“I am stepping out of my comfort zone, but I have gained confidence. We are a small school, the size of most college libraries. Everyone here is brilliant in their own way; they are open-minded and individual, raised to respect each other and do the best they can. When I was beginning school, I had to decide between going here or to Gilpin. I loved being here. Thank you.”

At each graduation ceremony, special awards are given to seniors

Voted on by teachers and staff, the Senior Who Makes a Difference Award, who has a positive influence and always helps others; an athlete and a National Honors Society Student, was presented to Kiernan McClish.

The Friend of Nederland Award, which is presented to someone in the community who helps make the school a better place, was presented to Sheila Kassera, known for her humble hard work in raising money for the school.

Kevin Merz presented his speech, “Leaves in the Wind,” which he said had only a vague theme and mostly a lack of a plan. He said roads to any goal are not a straight lines. Nederland allowed us to grow and develop; it is the tree from which we depart.

“High school was a mess,” he said. “It was not perfect and I wouldn’t have it any other way because the world beyond is a bigger mess. Life is not straight forward so don’t restrict yourself to a normal life. The ones who want to change the world usually do. Do your best to do the stuff you want to avoid; set your goals high and enjoy life.”

Musical pieces were performed by the orchestra and band and a trio of Mariah Ingram, Emily Curcio and Chloe Lindstrom.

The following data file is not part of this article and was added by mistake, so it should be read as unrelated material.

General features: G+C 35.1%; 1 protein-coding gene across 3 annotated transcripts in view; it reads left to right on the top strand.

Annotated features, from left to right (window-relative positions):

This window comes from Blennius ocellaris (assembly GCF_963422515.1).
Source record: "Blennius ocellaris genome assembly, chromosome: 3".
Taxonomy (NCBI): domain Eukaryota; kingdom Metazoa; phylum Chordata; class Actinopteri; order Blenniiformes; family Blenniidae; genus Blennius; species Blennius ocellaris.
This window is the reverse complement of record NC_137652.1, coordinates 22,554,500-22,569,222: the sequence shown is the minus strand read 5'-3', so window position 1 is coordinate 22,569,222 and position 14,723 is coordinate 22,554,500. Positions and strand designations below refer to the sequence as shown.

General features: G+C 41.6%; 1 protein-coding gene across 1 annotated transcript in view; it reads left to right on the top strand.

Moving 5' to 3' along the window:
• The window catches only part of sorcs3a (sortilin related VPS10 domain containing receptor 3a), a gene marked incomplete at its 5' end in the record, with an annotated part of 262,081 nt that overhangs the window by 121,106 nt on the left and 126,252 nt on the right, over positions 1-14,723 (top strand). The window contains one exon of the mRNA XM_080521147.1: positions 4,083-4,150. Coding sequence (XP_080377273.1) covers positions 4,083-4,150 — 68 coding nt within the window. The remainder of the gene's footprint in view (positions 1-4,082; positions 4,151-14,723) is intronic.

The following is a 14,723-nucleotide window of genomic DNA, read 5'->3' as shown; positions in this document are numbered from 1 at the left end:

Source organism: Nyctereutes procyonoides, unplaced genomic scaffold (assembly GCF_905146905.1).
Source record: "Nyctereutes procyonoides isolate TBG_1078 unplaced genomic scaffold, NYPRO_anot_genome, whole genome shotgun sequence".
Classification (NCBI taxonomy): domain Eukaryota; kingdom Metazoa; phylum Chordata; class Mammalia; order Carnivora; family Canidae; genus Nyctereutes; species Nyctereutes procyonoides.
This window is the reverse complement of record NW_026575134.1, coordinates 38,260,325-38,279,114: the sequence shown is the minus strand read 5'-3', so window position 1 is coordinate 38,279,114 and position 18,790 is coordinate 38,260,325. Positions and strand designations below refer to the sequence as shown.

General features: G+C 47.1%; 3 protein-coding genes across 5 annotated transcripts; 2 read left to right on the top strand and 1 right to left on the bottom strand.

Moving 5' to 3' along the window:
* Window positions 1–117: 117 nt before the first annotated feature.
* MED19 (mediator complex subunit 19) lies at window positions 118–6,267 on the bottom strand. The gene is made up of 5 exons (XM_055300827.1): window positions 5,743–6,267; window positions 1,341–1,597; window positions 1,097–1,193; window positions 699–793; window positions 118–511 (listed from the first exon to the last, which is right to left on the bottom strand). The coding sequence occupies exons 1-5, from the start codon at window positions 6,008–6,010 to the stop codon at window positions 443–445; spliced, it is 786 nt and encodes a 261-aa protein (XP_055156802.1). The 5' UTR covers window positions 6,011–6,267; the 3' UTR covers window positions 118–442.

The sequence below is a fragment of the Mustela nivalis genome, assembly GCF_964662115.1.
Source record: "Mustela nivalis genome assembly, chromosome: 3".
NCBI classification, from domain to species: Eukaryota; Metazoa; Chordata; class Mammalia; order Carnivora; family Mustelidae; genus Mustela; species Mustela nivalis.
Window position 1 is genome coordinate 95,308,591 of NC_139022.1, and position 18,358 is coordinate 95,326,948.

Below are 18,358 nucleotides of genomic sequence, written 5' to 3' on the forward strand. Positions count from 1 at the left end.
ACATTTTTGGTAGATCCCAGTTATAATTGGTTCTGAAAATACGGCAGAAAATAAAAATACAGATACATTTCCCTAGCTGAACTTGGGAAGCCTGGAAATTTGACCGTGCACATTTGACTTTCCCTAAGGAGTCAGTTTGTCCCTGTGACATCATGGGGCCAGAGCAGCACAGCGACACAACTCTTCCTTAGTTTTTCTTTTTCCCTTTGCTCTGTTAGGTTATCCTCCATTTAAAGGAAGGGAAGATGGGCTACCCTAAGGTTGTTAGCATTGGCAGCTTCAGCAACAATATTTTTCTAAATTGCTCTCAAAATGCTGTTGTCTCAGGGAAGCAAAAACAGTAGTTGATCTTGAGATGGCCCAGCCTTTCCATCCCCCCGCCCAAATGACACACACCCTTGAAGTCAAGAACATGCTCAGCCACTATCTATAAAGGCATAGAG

Tammy Forrest, a Nederland Elementary School teacher who has likely had many of the seniors in her class gave the commencement speech. She said her students always liked it when she told a story, so that’s what she did.

She recounted graduating from college with the intent of going on an adventure, which included a trip to Colorado, to Boulder specifically. She grabbed a bus from DIA and when a man sat next to her and told her he just got out of a psych ward in New York, she wondered what she was doing there. The landscape was flat and brown.

When she arrived in Boulder and saw the mountains and walked the length of Pearl Street, she realized that she was beginning the story of her life and that she was writing it herself.

“And that’s where you are,” she told the graduates. “You come from an interesting place filled with characters and you will build on those things. Write the rest of your story and make it a good one.”

Principal Carrie Yantzer presented the graduates, saying, “Today is the beginning of many accomplishments. Reach for new heights, rise above it all and when you get to that point, enjoy the view.” She gave them each a luggage tag and told them to remember their roots.

The graduates moved their tassels from one side to the other and then tossed their hats into the air. They lined up to receive congratulations and hugs and eat some cake. Parents chatted with each other most of them with a rather dazed look on their face as if wondering how they had ever reached this point. Most of them proud, happy and never far from a box of tissues as 18 years of raising a child passed before their eyes.

Barbara Lawlor

Barbara is a reporter for The Mountain-Ear.